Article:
Tuesday, November 18, 2014
Into the Cold
Perfect riding weather seems to vary widely from person to person. I have friends who have rules, no riding alone, no riding in the dark, no riding below 50ºF, not in the rain, and so on. I used to have some of those limits myself, with the result that the bike might not get ridden for a few months.
I started out with some of those rules, but it's so damned limiting. Next thing you know it's Valentine's Day, you're fatter than ever and your bike hasn't been out of the garage in months.
I confess my heart isn't always in it, especially at the change of the seasons when the body isn't acclimated to the new realities. I remember when I was a kid riding the bus to school, we had a cold snap that lasted several days where the daytime highs weren't out of the single digits. I got off the bus one afternoon with my coat unbuttoned, no scarf, no cap, no gloves, just relishing the sunshiny 22ºF weather. Once you get used to 6ºF, 22ºF feels like a heat wave.
We've had the opposite this fall, a total Indian summer, the Poet Laureate of Lobsterland was still harvesting chard and rhubarb in the middle of November. So when the cold snap it, under its new nom de guerre 'polar vortex' hit, I was still used to preparing for rides with the question of pants or no pants?
I've got it down to a science, or nearly: above 60ºF, cycling shorts, Chacos and a Hawaiian shirt, that's all I need for a ride. Below 60ºF, the Chacos lose out to Brooks Adrenalines, and I might wear pants over my cycling shorts. Below 50ºF, now we want sleeves, probably a long sleeved t-shirt under the Hawaiian. If it rains, we're now getting into the Rain Suit Zone where I'll put on my waterproof over-layer that was probably designed for wrestlers trying to cut weight. If it's warm and you get rained on, it's just supplemental sweat. But cold and rainy, that's another story. Below 30ºF, you won't get rained on because it will be snow and sleet, and that's actually easier to deal with. Jersey gloves start to come in by the mid 40s and so do balaclavas. Layers start to include wool, thermal underwear, wool socks.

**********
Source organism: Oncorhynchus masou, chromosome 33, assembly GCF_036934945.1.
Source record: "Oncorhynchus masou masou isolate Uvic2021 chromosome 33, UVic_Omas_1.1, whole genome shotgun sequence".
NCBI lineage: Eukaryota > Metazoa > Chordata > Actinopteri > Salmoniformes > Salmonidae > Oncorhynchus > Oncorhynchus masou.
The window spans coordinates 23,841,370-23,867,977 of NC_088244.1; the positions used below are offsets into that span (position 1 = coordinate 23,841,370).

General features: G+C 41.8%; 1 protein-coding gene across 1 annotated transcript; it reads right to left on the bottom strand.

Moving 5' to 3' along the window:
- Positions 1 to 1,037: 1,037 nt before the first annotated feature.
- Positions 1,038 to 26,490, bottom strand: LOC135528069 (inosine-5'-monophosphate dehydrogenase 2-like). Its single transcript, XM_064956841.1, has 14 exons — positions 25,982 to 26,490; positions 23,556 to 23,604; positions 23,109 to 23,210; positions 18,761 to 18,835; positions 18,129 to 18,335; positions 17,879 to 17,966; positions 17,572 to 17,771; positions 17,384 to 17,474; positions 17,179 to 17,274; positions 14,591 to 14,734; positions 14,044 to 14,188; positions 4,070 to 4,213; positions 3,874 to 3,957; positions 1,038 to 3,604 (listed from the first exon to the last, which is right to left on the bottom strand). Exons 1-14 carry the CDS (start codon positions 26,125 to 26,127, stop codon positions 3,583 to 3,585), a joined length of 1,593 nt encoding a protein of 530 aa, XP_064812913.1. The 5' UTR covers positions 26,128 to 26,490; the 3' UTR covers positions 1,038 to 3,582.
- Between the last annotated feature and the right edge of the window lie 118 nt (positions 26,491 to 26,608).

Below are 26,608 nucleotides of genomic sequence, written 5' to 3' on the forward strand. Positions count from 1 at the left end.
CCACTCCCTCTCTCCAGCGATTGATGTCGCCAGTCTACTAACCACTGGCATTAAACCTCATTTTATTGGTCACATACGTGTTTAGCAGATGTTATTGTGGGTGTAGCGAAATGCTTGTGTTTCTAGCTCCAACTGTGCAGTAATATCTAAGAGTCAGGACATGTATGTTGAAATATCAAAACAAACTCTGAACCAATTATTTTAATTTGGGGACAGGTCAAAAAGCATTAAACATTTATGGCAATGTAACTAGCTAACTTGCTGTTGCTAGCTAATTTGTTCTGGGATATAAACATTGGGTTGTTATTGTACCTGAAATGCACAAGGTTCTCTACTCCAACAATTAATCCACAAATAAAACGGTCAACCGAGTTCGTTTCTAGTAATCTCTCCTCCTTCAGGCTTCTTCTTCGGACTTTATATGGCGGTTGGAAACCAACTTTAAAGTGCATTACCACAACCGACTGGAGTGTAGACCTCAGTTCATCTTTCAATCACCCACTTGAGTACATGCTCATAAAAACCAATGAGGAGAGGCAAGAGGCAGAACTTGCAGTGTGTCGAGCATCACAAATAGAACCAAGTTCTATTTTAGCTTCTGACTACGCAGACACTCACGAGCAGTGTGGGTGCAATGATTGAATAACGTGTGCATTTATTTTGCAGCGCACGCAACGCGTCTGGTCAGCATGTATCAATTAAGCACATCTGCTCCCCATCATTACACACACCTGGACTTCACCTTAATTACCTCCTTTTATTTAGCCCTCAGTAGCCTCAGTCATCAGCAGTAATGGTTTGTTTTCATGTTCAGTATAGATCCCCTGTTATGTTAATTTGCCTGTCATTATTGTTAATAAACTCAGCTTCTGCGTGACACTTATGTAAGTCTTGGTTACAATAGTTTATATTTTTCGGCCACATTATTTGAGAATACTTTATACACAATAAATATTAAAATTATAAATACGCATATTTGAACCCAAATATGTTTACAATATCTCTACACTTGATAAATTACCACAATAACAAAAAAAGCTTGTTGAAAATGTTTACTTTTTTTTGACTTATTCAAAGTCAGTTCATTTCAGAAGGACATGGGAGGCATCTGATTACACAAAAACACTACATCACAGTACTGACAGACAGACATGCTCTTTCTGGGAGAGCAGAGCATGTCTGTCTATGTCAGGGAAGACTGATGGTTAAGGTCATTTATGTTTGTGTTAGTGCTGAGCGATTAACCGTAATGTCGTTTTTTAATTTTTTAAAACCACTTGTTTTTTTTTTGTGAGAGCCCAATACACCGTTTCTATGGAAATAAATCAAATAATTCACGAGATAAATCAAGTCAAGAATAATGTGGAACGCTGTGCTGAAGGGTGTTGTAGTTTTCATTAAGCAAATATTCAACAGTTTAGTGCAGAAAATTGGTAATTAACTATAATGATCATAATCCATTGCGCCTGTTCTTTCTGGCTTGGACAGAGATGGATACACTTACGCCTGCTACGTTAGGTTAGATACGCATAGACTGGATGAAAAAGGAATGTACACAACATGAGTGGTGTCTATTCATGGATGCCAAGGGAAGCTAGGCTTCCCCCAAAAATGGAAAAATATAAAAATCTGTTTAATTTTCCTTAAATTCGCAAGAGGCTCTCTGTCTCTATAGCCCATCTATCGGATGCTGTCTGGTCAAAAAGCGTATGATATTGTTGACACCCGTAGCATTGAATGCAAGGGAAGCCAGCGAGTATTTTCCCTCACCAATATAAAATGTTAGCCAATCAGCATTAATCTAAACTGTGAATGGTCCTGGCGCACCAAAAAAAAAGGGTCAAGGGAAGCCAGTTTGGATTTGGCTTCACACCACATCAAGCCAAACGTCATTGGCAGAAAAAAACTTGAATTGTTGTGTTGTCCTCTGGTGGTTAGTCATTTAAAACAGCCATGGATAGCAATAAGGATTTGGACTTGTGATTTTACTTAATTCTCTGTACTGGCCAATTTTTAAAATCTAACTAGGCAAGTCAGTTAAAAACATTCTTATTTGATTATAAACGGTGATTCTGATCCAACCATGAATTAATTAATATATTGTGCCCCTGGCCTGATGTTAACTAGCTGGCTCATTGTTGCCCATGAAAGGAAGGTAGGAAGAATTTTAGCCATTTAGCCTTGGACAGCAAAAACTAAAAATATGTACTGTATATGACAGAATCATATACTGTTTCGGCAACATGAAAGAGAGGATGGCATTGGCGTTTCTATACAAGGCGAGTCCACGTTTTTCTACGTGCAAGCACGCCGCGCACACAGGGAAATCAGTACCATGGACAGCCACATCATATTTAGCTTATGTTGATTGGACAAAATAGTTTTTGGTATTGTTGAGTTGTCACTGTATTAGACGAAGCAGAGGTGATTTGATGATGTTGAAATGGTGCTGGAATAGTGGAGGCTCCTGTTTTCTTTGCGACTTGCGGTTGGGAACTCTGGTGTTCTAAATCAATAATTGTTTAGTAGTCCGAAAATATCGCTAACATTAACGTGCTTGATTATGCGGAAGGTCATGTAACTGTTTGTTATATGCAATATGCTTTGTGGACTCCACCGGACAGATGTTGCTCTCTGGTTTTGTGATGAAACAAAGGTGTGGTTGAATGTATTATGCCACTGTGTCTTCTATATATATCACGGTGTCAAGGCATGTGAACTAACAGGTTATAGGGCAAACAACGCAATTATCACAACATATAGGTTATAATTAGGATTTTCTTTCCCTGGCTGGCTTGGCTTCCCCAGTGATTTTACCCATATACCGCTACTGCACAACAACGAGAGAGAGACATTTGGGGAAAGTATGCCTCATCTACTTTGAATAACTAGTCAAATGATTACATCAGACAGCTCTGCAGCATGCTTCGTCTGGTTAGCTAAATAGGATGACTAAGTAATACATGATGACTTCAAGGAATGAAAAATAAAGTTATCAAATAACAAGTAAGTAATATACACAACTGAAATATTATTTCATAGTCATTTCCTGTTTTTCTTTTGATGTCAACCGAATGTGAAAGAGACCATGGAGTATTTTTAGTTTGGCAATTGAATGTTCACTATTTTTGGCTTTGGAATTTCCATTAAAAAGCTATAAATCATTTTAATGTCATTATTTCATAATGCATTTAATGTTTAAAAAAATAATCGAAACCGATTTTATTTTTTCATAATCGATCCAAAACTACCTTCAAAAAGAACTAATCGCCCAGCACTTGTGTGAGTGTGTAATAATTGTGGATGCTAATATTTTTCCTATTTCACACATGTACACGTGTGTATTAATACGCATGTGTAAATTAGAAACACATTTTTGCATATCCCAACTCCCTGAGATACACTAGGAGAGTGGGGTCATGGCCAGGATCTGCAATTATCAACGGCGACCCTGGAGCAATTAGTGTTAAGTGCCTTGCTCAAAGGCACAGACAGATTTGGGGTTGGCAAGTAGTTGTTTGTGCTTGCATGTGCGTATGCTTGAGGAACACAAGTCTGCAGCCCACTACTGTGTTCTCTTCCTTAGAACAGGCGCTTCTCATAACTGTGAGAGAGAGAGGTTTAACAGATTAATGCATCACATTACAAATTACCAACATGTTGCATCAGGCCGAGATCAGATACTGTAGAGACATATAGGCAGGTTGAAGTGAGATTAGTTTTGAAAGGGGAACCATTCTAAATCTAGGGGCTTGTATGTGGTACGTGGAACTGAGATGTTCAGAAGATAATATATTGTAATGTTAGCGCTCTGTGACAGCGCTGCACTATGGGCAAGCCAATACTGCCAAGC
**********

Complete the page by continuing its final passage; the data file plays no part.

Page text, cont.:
Monday was full bore cold weather gear. Screw those Brooks running shoes with their mesh tops, I wore my Red Wing Oxfords, wool socks, Carhart thermal underwear, a long sleeved T, the sleeves from my Pearl Izumi cycling jacket, a virgin wool sweater made in Canada (I think meant for crab fishermen), and a Hawaiian shirt because you gotta keep it real. I had a balaclava, cycling gloves for padding, jersey gloves, and the lobster claw military surplus sniper mittens Corinna got me for Christmas a few years ago.
And I was still pretty chilly when I got to work. Should have put in chemical warmers in my toes, I know that lesson, be out for an hour in the teens, you'll be glad for Toasty Toes. Might have benefitted from them in my mittens, too.
Got home, had the hardest time warming back up. Finally took a hot shower, put on my one-piece thermals, sweatpants, wool socks, a sweater and then realized the thermostat was set to OFF. Corinna's tinnitus makes my CPAP unbearable, so she sleeps in the basement by the furnace that's not much better on that front, so the thermostat sometimes gets set to nevermind.
Anyway, I got my epic on, just under 26 miles round trip with temperatures never going above 20F. Hardcore points, cool points, bike commuter points, headwinds coming home points: whatever they are I guess I earned them. But my schedule basically doesn't allow me another bike ride this week, at least not a commuting ride, so Monday was now or never on that.
It was 17ºF when I rode out in the morning, all layered up. Northwest winds meant a tailwind so it was cold but at least the wind was at my bike. Coming home in the evening, the thermometer was officially two degrees higher but that northwest wind in my face, it felt way colder. Going down hills my sinuses ached from the cold where the balaclava doesn't cover.
I was cold but I was also struck by the image of Westport Presbyterian being rebuilt. It burned a couple years back, and they've been reconstructing in fits and starts. One of those churches that didn't draw so many to service on Sunday morning but did (does) tons for the community.
I'm not sure I really got the shot, but I parked my cold bike and walked about around the site for a few minutes and tried.